They were found about 12.49pm on Wednesday after a search helicopter spotted smoke and saw two people waving at them, Tasman Police Search and Rescue officer Sergeant Malcolm York said.
The pair were picked up by an Air Force NH90 helicopter, and had “excellent equipment” that kept them alive, he said.
The search had resumed at first light on Wednesday, after bad weather and dangerous conditions hampered the search on Monday and Tuesday.
York said six teams had flown into the search area by the NZ Defence Force.
He said five specialist tracking experts and three search-dog teams had been brought in from around New Zealand.
More than 30 police staff and volunteers worked on the search operation from a number of different locations.
When they were rescued they were chatty, more than expected given the length of time and lack of food, York said.
St John said they were taken to Nelson Hospital with minor injuries; Reynolds had a strained ankle and O’Connor a strained back from a fall. They walked into the emergency department with blankets over their heads.
A friend greeted Reynolds with a big hug outside the hospital’s doors and a paramedic carried two big red bushwalking packs into the hospital.
O’Connor’s father, Mark O’Connor, told Stuff the family were “absolutely over the moon”.
He and his wife, Simone, were at search headquarters when they learnt that someone had been found.
“Then they confirmed it was Jess and Dion and then they told us out there so it was just fantastic,” he said. “The search team and the police have done such a fantastic job.”
The couple spoke to their daughter on the phone from her hospital bed.
“It’s Jess,” were her first words, which were greeted with tears from her parents.
When asked if they ever lost hope, Mark O’Connor said it was “getting pretty difficult for a while”.
However, Simone O’Connor said she “never lost hope”.
“I know she’s a very strong woman, very determined.”
Reynolds’ sister, Stephanie-Lee Ludlow, told Stuff she had a short conversation with him on Wednesday. She was unsure how they survived, but said they were “both happy to be out”.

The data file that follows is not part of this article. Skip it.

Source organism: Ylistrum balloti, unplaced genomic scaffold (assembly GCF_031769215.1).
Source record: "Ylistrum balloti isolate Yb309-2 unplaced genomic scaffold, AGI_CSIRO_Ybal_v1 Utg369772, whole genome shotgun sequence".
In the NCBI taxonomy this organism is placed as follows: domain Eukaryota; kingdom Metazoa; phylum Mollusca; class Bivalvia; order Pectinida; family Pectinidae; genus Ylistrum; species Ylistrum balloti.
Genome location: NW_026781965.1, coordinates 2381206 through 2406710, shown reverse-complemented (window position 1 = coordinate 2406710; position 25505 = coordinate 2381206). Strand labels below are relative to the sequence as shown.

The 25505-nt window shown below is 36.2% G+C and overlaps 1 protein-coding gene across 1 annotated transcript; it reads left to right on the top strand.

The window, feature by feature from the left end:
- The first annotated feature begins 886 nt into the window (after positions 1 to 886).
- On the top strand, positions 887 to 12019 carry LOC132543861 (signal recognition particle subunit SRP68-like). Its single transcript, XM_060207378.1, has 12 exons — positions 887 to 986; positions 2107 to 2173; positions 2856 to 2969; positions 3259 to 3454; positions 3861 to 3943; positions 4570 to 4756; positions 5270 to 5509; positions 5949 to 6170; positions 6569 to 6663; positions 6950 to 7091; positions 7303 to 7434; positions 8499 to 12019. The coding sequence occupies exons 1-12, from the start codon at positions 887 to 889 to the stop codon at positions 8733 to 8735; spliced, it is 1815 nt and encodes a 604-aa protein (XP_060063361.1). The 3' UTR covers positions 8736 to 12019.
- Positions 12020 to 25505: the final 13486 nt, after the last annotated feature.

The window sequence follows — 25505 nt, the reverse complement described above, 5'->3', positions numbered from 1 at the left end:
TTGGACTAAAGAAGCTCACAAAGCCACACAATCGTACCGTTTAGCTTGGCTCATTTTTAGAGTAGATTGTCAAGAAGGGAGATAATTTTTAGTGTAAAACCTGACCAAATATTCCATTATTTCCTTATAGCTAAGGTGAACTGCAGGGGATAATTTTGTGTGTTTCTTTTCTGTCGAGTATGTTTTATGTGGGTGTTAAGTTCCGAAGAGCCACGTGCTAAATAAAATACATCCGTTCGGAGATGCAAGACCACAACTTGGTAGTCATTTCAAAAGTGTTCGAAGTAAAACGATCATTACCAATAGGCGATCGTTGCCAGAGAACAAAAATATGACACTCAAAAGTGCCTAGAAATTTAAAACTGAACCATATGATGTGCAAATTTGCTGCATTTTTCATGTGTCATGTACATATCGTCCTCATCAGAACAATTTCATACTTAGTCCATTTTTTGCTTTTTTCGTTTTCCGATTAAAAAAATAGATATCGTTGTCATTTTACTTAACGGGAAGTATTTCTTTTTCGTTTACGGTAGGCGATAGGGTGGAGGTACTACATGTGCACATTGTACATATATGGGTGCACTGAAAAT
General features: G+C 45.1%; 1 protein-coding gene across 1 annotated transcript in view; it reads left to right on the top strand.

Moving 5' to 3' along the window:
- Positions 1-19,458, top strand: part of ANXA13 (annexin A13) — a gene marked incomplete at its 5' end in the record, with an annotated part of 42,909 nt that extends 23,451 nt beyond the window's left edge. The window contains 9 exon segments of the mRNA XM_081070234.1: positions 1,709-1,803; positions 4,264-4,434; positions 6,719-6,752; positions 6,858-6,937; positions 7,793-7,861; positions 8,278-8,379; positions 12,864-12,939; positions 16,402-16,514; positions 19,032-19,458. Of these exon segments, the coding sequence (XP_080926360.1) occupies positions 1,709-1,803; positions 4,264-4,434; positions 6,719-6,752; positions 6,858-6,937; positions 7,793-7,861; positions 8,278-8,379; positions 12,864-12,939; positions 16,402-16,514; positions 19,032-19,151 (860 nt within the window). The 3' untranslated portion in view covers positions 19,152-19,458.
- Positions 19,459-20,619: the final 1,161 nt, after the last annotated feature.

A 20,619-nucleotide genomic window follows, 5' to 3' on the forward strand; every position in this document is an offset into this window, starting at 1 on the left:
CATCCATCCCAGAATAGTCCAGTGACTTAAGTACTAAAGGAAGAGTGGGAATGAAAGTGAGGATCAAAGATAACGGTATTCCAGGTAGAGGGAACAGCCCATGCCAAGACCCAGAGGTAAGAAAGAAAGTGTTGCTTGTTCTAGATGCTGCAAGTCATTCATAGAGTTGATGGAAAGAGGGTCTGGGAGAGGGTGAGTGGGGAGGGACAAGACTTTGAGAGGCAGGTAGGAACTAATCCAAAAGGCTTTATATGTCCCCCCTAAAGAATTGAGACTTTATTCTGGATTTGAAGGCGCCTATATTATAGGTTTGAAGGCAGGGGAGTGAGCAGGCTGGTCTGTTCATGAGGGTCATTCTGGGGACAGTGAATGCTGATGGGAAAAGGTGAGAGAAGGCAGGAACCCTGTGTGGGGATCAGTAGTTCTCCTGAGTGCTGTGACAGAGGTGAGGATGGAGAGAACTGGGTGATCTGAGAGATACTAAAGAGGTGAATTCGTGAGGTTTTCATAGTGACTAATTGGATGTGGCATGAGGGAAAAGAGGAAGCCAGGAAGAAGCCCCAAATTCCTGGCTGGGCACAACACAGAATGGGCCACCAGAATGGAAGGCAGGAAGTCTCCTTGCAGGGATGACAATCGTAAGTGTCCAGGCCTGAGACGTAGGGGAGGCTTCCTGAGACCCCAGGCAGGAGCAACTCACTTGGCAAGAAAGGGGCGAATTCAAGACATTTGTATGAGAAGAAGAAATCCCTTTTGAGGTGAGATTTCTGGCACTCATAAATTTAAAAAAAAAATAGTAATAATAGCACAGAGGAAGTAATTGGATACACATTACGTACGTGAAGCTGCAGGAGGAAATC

“I’m so thankful to everyone who have helped to rescue Dion and his Jessica.
“As soon as I found out he was missing, I cried … I’d only just started reconnecting with him in the last six months … And I just wanted him and Jessica to be safe and well.”
Reynold’s former boss at Roots Bar in Takaka said it was “incredible” the pair had been found.
“We are buzzing. We just had a shot of rum [at the bar] to celebrate and we had goose bumps. It’s such a buzz … this morning when I woke up I had a horrible feeling in the pit of my stomach, because it’s just been a long time. Just never lose hope.”
She said it showed how LandSAR (New Zealand Land Search and Rescue) search teams were “worth every penny”.
“It must be so rewarding for them, such a buzz, when a search ends this way. They have done such an amazing job.”
Reynold’s roommate in Takaka, Simona Barnova, said she had just found out the news.
“It’s just awesome. It was tough [the last few weeks] because we have been trying to find out where they are and thinking of them every day, and it was not pleasant,” she said.
“I can’t wait for the stories they’re going to tell us. We are actually all together [Reynold’s friends] and can’t wait to see him. We are calling as many friends as we can and sending messages with the news.
“I hope they are OK and going to recover soon.”
Heather Turner Behringer, whose daughter was close friends with both O’Connor and Reynolds, and had been helping organise food donations for LandSAR search teams, said she was “too overcome with joy” to speak.
“It’s a miracle,” she said.”I don’t even know details after talking to [O’Connor’s] Mum. Amazing kids. Amazing efforts.”
Turner Behringer said she knew the Anatori coast well.
“Truly, a hell of a place with extreme beauty. To survive it is miraculous.”
LandSAR Golden Bay president Steve Cottle said search teams were “ecstatic”.
“To see the look on Mum and Dad’s face when we got to tell them it was them, found alive, what an amazing thing.”
Heather Simpson, who had been camping with friends of O’Connor and Reynolds at the Anatori camp, was one of the last people to see the pair.
She said the pair stopped at their campsite before heading up the river.
“I asked where they were going and how long for, and they said they were heading up river and had four to six days’ [worth] of food, which they planned to ration and stretch by fasting as long as possible, to spend longer,” she said.
The pair were in “good spirits” and seemed excited to go adventuring together, she said.
“Both [were] young, fit and experienced with good gear and intelligence and skills.”
The pair had both been living and working in the Tasman District before their disappearance, O’Connor as a kayak guide and Reynolds as a chef.
A Givealittle page set up by O’Connor’s brother to raise money and show support for LandSAR’s “incredible volunteers”, had raised $26,685 by Wednesday morning.
Cottle, posted on the Golden Bay Community Board on Tuesday, extending a “huge thank you for all your overwhelming support”.
“We are extremely grateful to Roots Bar Takaka and Meals For Motueka for donating hot food to feed the search teams,” he said.